• Participation = Fans. For any sport to be commercially viable it has to have a solid fan base. Participation in sports from an early age builds potential fans. Little girls don’t just want to see the elite men play, the want to see other women play at the highest level. It provides them with role models in the sport and inspiration for their own future. Approach sports clubs at the grass roots level to promote upcoming games, offer family discounts, don’t let the women’s teams play in front of empty stadiums, not only is it demoralising for the players, it just doesn’t make good business sense in the long term.
  • Which brings us to this next point…don’t think short term, think strategic. Women make up 50% of the population, failing to engage them is ignoring 50% of your future financial gains. Engage them early and build a relationship with them from a young age through participation and they’re likely to buy your tickets to games (male and female matches), memberships to clubs, be your television audience and provide your ratings.
  • Don’t assume people aren’t interested – 50 million people tuned in to watch the Women’s cricket World Cup Final in India, media reports on women’s cricket have increased a staggering 967% in the past 4 years, the Matildas quarter final clash at the last world cup saw SBS experience a 48% increase in audience, netball games in the ANZ Championship are often played in front of sell out crowds, in some cases more people attend the netball than the league and AFL on the same day. People are interested, make sure the sports organisations are as well.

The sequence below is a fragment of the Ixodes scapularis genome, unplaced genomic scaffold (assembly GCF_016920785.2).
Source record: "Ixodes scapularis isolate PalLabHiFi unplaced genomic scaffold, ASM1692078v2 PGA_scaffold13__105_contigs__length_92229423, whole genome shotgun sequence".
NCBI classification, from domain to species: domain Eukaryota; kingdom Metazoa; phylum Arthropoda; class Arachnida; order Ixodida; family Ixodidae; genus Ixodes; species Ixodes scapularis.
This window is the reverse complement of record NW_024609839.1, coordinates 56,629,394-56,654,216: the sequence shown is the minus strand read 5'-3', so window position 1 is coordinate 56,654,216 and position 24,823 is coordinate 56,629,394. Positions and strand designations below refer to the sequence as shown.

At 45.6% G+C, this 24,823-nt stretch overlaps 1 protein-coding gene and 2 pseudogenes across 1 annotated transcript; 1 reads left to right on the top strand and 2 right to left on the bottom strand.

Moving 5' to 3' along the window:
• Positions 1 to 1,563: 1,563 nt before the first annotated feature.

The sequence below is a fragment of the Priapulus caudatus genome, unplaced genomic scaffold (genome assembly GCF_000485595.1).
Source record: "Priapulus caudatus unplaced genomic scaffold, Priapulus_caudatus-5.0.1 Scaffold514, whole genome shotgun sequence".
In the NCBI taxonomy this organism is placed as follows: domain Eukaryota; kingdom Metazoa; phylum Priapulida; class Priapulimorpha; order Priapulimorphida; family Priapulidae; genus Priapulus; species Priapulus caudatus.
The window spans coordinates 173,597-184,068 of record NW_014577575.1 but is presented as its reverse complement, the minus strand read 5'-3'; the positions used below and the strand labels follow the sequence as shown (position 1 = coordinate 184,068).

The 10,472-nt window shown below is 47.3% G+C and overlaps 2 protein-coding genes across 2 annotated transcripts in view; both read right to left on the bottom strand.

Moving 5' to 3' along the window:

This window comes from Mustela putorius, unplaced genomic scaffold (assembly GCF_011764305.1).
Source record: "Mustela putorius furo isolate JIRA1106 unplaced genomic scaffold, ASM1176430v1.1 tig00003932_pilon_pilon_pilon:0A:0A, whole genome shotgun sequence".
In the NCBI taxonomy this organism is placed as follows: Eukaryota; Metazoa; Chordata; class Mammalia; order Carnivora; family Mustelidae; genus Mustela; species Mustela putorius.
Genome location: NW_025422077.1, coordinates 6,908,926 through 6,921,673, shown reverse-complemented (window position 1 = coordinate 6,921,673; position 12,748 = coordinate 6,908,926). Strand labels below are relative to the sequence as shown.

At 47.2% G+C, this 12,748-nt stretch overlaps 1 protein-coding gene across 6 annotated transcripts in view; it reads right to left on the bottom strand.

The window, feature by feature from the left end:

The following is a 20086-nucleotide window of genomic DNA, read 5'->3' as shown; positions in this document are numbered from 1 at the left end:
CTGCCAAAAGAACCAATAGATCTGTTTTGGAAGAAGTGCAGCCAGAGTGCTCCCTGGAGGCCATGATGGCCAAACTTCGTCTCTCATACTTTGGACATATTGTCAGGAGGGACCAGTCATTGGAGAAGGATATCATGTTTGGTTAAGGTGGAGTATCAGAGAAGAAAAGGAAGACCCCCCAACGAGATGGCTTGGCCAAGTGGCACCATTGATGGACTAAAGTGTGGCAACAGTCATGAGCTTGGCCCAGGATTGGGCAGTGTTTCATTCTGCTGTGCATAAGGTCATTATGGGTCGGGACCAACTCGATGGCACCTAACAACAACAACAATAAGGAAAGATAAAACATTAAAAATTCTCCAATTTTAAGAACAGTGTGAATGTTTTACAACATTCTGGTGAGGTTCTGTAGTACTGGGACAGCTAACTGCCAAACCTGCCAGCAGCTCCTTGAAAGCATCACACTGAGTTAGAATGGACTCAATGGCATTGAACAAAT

• Think outside the square – Cricket Australia does this better than any other organisation. When the women were playing in the world cup they sent back high quality VNRs (vision news release) of the Southern Stars. These are vision and interviews of the players and team training session to news agencies on a regular basis. It handed television agencies the story on a platter.
  • Pitch a story not an event – there are thousands of incredible and interesting stories in every women’s team. Each player has overcome adversity and obstacles to get where they are. Don’t just pitch a game or result, pitch the story behind the player, game and result. They’re harder to say no to. Sports reporting isn’t just about podiums and point scores, it’s about people. This was also a recommendation in the 2014 Australian Sports Commission Report – Women in Sport Broadcasting Analysis which said “The way to building interest is to ensure that the consumer can create a connection with female athletes on an individual level, recommending developing a number of athlete profiling stories.